The Torch of Certainty, Session 4
Monlam Pavilion, Bodhgaya, India
January 4, 2014
In the last session of his teaching on the Torch of Certainty, the Karmapa drew a vivid picture, in very few words, of a world without love, updating Jamgon Kongtrul’s classic commentary with a description that cracked the prison walls of samsara to let the light get in.
Normally when we talk about danger we think of the elements; we think of unforeseeable natural disasters or epidemics. But worse than any of these is the danger that we will become a species without compassion. Slowly without our noticing it, we could become transformed into a society completely without compassion. This world could become a place where there is no caring for one another. But this will not happen if we are willing to help one another, willing to love one another. We can prevent that danger.
We all have within us the seed of compassion. We’re not like burned seeds that cannot sprout. We have the natural capacity for it. Why is it so hard for us to generate great compassion? It is natural from our birth to want to alleviate the suffering of others; it is not simply a Buddhist idea. Scientists tell us that compassion is hard wired.
The bad news is that while our capacity for compassion is always there, we turn it off, like turning off the electricity, which means that practically speaking, it isn’t there. As we grow up we gradually learn to repress our natural compassion. We learn not to care, until we can say when we see someone suffering, I don’t care, this is not my responsibility. We learn to become jaded, hard and calloused.
How old is our compassion?
Following through with this analogy, the Karmapa then seemed to be posing a question to make us look inward. Why did our natural innate compassion stop? Why did we turn off the light of our love for others?
Our natural capacity for compassion generally doesn’t develop. Our compassion when very young is weak and undeveloped. We soon learn that it’s unsuccessful or ineffective. We learn that it’s a nuisance. Then we ignore it. We have no interest in it. Our compassion cannot develop because it’s mixed with our selfishness. What we need to do is remove the adverse conditions that obstruct our compassion and by overcoming them we are free to develop our compassion. It’s not the development of something new but the development of something that is innate within us.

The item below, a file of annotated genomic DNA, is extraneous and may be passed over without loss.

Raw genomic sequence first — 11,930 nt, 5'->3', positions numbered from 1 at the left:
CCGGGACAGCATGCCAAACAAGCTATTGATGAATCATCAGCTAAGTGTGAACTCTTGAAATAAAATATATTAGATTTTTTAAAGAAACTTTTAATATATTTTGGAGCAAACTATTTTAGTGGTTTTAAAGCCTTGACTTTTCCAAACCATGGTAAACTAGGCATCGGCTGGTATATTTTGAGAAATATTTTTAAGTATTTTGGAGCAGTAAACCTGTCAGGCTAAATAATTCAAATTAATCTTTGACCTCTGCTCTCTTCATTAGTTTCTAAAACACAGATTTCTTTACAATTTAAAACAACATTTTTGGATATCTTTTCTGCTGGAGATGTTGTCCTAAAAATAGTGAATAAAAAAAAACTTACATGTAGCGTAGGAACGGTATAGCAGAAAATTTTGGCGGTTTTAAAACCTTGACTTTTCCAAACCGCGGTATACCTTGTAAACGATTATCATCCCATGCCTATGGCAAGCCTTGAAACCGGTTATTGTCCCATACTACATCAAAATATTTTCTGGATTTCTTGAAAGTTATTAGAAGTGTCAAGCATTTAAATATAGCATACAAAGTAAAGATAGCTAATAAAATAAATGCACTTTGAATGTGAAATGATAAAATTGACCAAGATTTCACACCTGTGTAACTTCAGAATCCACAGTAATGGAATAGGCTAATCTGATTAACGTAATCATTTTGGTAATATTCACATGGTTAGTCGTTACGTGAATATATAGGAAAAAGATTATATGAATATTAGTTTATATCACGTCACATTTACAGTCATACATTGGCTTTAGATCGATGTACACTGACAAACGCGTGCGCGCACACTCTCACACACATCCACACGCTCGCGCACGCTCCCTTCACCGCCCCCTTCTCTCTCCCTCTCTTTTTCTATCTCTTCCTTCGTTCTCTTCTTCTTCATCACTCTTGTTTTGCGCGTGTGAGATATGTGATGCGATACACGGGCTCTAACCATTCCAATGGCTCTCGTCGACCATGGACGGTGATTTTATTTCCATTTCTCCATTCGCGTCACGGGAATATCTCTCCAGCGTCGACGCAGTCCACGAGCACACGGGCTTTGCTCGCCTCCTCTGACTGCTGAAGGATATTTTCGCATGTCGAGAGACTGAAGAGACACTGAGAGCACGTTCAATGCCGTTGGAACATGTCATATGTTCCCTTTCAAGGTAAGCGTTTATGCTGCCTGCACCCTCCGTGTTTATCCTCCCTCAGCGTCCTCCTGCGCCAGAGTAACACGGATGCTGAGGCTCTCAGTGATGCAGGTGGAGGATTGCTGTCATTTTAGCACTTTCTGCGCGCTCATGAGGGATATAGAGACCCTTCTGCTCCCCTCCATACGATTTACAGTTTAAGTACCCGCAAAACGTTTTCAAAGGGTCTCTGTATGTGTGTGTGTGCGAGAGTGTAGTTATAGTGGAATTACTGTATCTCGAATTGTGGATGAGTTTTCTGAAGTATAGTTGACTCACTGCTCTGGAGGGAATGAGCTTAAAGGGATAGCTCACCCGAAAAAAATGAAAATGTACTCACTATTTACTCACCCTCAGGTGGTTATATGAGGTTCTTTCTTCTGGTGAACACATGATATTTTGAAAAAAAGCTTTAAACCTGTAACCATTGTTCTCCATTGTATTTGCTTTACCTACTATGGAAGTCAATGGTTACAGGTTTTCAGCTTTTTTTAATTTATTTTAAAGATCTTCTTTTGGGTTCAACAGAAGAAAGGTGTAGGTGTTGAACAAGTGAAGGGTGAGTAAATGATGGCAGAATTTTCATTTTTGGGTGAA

When we ask the age someone has, we sometimes assess the age of their organs, some younger, some older. We need to make the same assessment of the age of our compassion. I am 28 but my age of compassion is only 5 years old. Is our compassion powerful and effective? How much can it bear? It may be that our compassion suffers from malnutrition. It needs to be nurtured.
Rather than remaining an emotional feeling, our compassion has to be nurtured through cultivating a broader view, developing intellectual maturity.
It is relatively easy to feel compassion when we witness the suffering of someone we like. If we witness the suffering of someone we don’t like we may feel some enjoyment at their suffering.
We make a huge distinction between friends and enemies. It is easy to feel compassion for those who please us and difficult to feel compassion for those we dislike. An identification of those who are pleasing to us is an identification of their importance to us. We need more than an emotional understanding of this. We need an intellectual understanding. We need to go beyond our present feelings and use our faculty of reason. Why do we feel the way we do for our parents and our friends? Because of a mutual connection, love, or history, but we need to use reason to extrapolate this and extend it to all beings.